Friday 27 November 2020

Arthur McGeoghegan, O.P. : An Irish Priest Hanged in England


November 27, 1633 is the day on which an Irish Dominican priest trying to get back to Ireland from the continent was martyred at Tyburn. I have already posted an article by Father Reginald Walsh O.P. which gives the full background to the arrest of Father Arthur McGeoghegan here, but below is a reminder of his sufferings, taken from a book review in the April 30, 1908 edition of Australian newspaper The Catholic Press:

Notes and Reviews.

'Our Martyrs.' 


Arthur McGeoghegan, a priest of the Order of  Preachers, died for the faith at Tyburn, in the year 1633. The General Chapter of the Order, held in Rome in 1644,  thus speaks of him: The Venerable F. B. Arthur Geoghegan, having completed his studies in Spain, find transacted with great prudence certain business entrusted to him, when returning to his province was seized by the English heretics and cast into prison in London. He endured many calumnies from the heretics through hatred of the faith, and was brought to trial on a charge of high treason, as their custom is, and was condemned to death. At the place of execution he made open profession that he was a Catholic and a Dominican. He was hanged, and while still alive he was cut down, his limbs cut asunder, and his entrails burnt. And so so he ended his life gloriously in the year 1633.

His Trial and Death

We have several accounts of his trial and death, written at the time. The following one is taken from the Mostyn MSS., and was given in the Irish 'Ecclesiastical Record' for November, 1894: 'On Wednesday, the 27th of November, Arthur Gohegan was drawn on a hurdle from the King's bench to the City of London and so to Tiburne, from whence he was lifted off into a cart, where, undismayed, and with a fearless countenance, he spake these words: 'In manus tuus commendo spiritum meum, quia redemisti meae, O Deus veritatis meae,' which he often repeated. Then, desiring all good Christians to pray for him, he earnestly commended his soul to God, and said: 'Oh, thou glorious Virgin Mother of our Lord and Saviour, pray to thy Son .Jesus Christ to receive my soul; I would fain have received the Holy Sacrament, according to the injunction of our Order, but I could get no priest to give it me.' Then, being stripped to his shirt, holding up his hands to heaven with great earnestness, repeating:  'In manus tuus commendo spiritum meum, quia redemisti meae, O Deus veritatis meae,' the cart was drawn away, when he hanged a little time; then the rope was cut with a bill, the hangman holding him fast in his arms that he should not fall to the ground, at which time the cord being slack, he made a great noise in his throat. Then they laid him on the earth, drew him along (being alive) near the fire, threw there his bowels find heart, laid him afterwards upon his face, cut off his head by the neck, divided his body by the waist, and then cut it asunder into four parts, which were not dispersed on the gates; but some of his friends obtaining the disposing of them, and sent them over sea to be interred as he requested. He requested on the scaffold that his body be not dismembered, and that the Spanish Ambassador would send it to be buried in some abbey or place belonging to an abbey of St. Dominick.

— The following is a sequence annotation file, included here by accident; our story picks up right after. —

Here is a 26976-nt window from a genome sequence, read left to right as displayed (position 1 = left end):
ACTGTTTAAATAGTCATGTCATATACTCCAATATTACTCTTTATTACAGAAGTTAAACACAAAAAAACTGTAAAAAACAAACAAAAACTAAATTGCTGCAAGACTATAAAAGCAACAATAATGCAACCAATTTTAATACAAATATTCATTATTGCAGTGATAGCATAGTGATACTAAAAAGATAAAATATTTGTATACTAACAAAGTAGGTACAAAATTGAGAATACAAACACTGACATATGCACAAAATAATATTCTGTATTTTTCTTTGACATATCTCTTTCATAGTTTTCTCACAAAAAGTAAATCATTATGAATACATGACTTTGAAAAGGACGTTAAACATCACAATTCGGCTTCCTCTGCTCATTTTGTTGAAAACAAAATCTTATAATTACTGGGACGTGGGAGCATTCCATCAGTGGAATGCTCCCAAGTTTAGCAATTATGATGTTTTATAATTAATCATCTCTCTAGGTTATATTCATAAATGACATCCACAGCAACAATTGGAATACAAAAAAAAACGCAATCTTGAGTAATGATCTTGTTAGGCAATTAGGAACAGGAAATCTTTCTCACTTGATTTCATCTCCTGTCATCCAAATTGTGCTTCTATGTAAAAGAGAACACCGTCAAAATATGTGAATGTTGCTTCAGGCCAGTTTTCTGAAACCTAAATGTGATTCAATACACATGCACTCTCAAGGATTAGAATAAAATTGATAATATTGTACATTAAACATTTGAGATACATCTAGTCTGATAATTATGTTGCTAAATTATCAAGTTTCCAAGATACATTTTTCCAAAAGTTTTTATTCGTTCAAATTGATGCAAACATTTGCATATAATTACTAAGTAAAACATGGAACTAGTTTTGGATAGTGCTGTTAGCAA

After His Execution

Two days after his execution, Nicolaldi, the Spanish Ambassador, wrote: 'They hanged an Irish Dominican Friar here two days ago. He can enter into the number of the martyrs. I cannot send the account of the case now, but will do so another day, and they will see in Rome, whatever the French may say to the contrary about the trivial nature of the persecution here on account of religion, that this friar suffered for religion. His persecutors maliciously invented a pretext, and, all I could do with tho King and his Ministers was of no avail. The King was Charles I. and the Queen his wife was Henrietta, Maria, sister of Louis XII., King of France. In his 'Palma Fidei O.P.,' Father Mulphaeus, of the Order of Preachers, says 'that when Father McGeoghegan was returning to his native country from Lisbon, where he had lived for some time in the College of Our Lady of the Rosary, he landed in England. He was soon after accused in London of having said in Spain that it was lawful for anyone to kill the King of England. He was found guilty, hanged, and his heart and entrails cut out. But, on closer examination, when the matter had been brought under the notice of the Queen, though too late, he was declared, in a placard fixed up in the streets, to have been falsely accused, and condemned to death though innocent; and it was proved that he had not said what was laid to his charge, but only asserted when disputing with a heretic, who denied man's freewill, that nothing would be criminal or unlawful in human acts, not even tho killing of a King, if liberty did not exist. When the executioner was throwing Father McGeoghegan's entrails into the fire prepared for the  purpose, a certain young  man who stood by, seeing the liver of the martyr outside the fire, thrust it in with a stick which he had in his hand, and went away cursing the man himself and his religion; but he did not escape the avenging hand of God, for his sacrilegious hand immediately trembled, and he was struck down with such internal pains, that he was obliged to throw himself down on the nearest mound of earth.

The foregoing narrative is taken from an excellent work written by the late Rev. Denis Murphy, S.J., and entitled 'Our Martyrs,' being a record of those who suffered for the Catholic faith under the Penal Laws in Ireland. 'Our Martyrs' should be in every Catholic library. It can be easily procured from any respectable Catholic bookseller. The publishers are Fallon and Co, 10 Lower Sackville Street, Dublin. J.B.

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